Apr 6 2018
I also wonder whether requiring fast-math to allow tree reductions is overkill. Tree reductions can be implemented reasonably efficiently in many architectures, while linearly ordered reduction appear to me to be more of a niche.
Mar 26 2018
Two questions, to which I do not know the answer:
This is the class of optimizations that I would call "formally allowed by the standard, but extremely likely to break things and surprise people." Which isn't to say that we shouldn't do it, just ... be prepared.
Mar 20 2018
I'm OK with this.
Mar 16 2018
Mar 5 2018
IIRC Intrinsic::sqrt is undef for negative inputs (unlike the sqrt libcall), so we don't need FMF.noNaNs to license this transformation.
Mar 2 2018
Works for me.
Mar 1 2018
We should be able to go farther and just do a fptrunc if SrcSize > DstSize.
Feb 7 2018
Feb 6 2018
Underflow or overflow doesn't change sign, so 0 < C < inf && X >= 0 --> C/X >= 0.
Jan 25 2018
(After checking the architecture manual)
My recollection is that on 386 and later unnormals with a zero significand are treated as an invalid operand; should these print as 0 or as NaN?
Dec 4 2017
Yup, there's likely something more general that we could match, but it's also worth taking this as is.
Nov 27 2017
IEEE 754 rules are that everything canonicalizes except bitwise operations (copy, abs, negate, copysign) and decimal re-encoding operations (which you don't care about).
Oct 30 2017
mod is not bound to the IEEE 754 remainder operation. It binds the C fmod operation. You're looking for the remainder operation.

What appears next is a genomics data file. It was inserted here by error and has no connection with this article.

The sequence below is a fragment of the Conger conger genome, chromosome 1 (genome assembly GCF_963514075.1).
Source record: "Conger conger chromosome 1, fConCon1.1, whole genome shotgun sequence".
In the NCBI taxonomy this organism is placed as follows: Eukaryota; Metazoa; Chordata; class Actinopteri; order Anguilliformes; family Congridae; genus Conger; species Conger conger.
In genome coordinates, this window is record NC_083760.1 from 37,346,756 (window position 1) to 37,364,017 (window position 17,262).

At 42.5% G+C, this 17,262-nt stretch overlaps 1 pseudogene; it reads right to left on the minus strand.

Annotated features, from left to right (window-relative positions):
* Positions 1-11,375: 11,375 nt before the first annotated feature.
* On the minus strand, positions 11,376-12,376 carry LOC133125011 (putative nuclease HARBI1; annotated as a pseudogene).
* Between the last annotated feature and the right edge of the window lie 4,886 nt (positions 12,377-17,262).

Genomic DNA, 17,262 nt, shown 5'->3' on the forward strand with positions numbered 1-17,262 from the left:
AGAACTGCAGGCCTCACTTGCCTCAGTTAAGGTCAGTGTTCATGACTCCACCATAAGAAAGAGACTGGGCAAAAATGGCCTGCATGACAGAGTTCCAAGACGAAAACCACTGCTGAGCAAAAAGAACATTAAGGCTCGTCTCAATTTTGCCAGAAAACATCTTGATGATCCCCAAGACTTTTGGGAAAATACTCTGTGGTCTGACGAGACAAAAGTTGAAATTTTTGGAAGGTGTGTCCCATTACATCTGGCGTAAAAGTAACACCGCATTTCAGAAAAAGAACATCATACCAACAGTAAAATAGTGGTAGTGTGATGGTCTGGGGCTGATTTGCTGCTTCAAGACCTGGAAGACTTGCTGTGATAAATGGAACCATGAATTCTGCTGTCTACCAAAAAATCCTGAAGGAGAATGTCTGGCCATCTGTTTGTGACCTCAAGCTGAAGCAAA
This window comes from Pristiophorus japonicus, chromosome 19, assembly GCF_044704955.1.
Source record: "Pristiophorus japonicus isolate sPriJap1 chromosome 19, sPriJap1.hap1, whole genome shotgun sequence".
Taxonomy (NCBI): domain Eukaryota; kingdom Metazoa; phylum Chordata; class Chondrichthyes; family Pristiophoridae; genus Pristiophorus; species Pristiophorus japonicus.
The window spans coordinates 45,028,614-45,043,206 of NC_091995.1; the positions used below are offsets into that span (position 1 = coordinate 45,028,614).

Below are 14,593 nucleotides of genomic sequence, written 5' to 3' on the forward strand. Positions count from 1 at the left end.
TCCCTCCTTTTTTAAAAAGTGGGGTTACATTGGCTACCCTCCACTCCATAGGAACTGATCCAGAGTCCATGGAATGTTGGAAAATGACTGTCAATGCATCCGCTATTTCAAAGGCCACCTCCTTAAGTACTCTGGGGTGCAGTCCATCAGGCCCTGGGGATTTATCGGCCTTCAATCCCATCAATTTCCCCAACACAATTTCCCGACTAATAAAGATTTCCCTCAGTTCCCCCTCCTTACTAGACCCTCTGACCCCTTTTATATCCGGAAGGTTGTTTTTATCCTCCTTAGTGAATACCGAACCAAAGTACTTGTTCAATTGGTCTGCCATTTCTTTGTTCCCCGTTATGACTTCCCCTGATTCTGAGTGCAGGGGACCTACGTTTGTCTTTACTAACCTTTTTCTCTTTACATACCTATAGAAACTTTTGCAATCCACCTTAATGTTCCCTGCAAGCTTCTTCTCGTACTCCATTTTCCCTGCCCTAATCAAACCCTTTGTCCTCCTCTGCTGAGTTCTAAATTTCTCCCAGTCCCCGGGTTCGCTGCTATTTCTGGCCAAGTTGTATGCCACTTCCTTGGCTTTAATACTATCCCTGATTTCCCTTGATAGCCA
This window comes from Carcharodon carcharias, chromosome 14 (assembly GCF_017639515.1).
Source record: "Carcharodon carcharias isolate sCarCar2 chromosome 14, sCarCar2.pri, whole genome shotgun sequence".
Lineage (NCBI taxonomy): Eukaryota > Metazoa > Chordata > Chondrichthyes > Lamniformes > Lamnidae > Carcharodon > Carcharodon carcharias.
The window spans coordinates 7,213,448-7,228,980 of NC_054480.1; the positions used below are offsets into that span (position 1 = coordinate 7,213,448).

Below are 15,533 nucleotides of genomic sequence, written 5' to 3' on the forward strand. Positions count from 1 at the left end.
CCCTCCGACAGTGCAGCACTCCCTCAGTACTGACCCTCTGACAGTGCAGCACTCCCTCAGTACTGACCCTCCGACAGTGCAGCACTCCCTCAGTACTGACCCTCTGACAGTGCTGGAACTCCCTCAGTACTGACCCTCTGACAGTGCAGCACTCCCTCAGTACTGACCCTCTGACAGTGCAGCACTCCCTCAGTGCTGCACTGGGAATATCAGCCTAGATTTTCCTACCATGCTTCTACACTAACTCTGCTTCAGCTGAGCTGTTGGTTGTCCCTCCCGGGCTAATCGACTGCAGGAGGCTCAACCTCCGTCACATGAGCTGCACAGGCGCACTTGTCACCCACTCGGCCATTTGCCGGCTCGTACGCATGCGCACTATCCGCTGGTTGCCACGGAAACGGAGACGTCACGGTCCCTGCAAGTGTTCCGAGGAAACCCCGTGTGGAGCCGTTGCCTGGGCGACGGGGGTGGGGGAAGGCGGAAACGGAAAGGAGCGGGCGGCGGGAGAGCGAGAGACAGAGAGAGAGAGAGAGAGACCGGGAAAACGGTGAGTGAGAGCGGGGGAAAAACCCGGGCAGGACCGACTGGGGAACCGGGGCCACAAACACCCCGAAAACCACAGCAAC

Sep 13 2017
Sep 12 2017
Sep 6 2017
LGTM. Sorry that I didn't see this earlier.
Aug 21 2017
... except, please add another test-case where the other component is not an integer as well.
This looks fine.
Aug 4 2017
Mar 31 2017
(x-y) == 0 --> x == y does not require nsz (zeros of any sign compare equal), nor does it require nnan (if x or y is NaN, both comparisons are false). It *does* require ninf (because inf-inf = NaN), and it also requires that subnormals are not flushed by the CPU. There's been some churn around flushing recently, Hal may have thoughts (+Hal).
This addresses my concerns. Gentle ping to the other reviewers.
Mar 21 2017
The assumption is that an integer add is more canonical and/or cheaper than an FP add. Is that universally true?
Mar 8 2017
What's the rationale for using rationals here instead of a (simpler) fixed-point representation, if we want to get rid of float?
Feb 7 2017
Great, thanks Simon! This looks fine numerically. @gottesmm, can you double-check for style, etc?
Feb 1 2017
Numerically this is sound, and something that I've wanted to fix for a while but haven't had time to deal with. Thanks for doing it! Please add some test cases that would detect the old error (@gottesmm can likely point you in the right direction).
Jan 19 2017
These tests should either be exact, or should have a tolerance that's mathematically sound. +/-1ulp is not sound; the allowed error should be proportional to the magnitude of the larger of the real and imaginary components of the result -- e.g. if one component is very small compared to the other, the smaller one may have *no* "correct" bits and still be acceptable.
Jan 6 2017
OK, I'm satisfied with that.
Jan 4 2017
Dec 23 2016
I don't particularly care about the shift, since the code is completely equivalent either way, though it would be nice to clean up. However, please replace "mantissa" with "significand" before committing.
Dec 22 2016
Please s/mantissa/significand/. I know that "mantissa" is used in a number of places in llvm sources, but it's incorrect terminology. Significand is the IEEE-754 nomenclature, which any new work should follow.